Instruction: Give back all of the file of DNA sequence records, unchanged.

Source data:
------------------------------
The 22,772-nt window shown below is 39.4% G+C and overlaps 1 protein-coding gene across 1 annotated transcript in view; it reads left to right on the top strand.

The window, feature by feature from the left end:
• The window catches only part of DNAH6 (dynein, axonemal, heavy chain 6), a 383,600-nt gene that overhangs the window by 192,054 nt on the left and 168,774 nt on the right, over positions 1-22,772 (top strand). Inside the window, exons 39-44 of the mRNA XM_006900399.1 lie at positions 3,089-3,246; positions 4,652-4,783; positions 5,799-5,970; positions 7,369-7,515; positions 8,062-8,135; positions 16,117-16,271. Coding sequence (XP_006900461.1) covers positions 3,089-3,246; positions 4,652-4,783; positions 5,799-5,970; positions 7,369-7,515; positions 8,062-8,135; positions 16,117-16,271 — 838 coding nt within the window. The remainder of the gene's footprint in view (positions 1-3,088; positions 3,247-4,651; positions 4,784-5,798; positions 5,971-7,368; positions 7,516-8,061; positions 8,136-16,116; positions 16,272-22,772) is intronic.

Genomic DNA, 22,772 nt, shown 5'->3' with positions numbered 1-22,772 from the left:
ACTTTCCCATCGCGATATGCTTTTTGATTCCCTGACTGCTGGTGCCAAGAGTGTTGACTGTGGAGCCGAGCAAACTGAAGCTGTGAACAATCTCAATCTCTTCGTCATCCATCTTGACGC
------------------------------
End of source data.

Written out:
The 22,772-nt window shown below is 39.4% G+C and overlaps 1 protein-coding gene across 1 annotated transcript in view; it reads left to right on the top strand.

The window, feature by feature from the left end:
• The window catches only part of DNAH6 (dynein, axonemal, heavy chain 6), a 383,600-nt gene that overhangs the window by 192,054 nt on the left and 168,774 nt on the right, over positions 1-22,772 (top strand). Inside the window, exons 39-44 of the mRNA XM_006900399.1 lie at positions 3,089-3,246; positions 4,652-4,783; positions 5,799-5,970; positions 7,369-7,515; positions 8,062-8,135; positions 16,117-16,271. Coding sequence (XP_006900461.1) covers positions 3,089-3,246; positions 4,652-4,783; positions 5,799-5,970; positions 7,369-7,515; positions 8,062-8,135; positions 16,117-16,271 — 838 coding nt within the window. The remainder of the gene's footprint in view (positions 1-3,088; positions 3,247-4,651; positions 4,784-5,798; positions 5,971-7,368; positions 7,516-8,061; positions 8,136-16,116; positions 16,272-22,772) is intronic.

Genomic DNA, 22,772 nt, shown 5'->3' with positions numbered 1-22,772 from the left:
ACTTTCCCATCGCGATATGCTTTTTGATTCCCTGACTGCTGGTGCCAAGAGTGTTGACTGTGGAGCCGAGCAAACTGAAGCTGTGAACAATCTCAATCTCTTCGTCATCCATCTTGACGC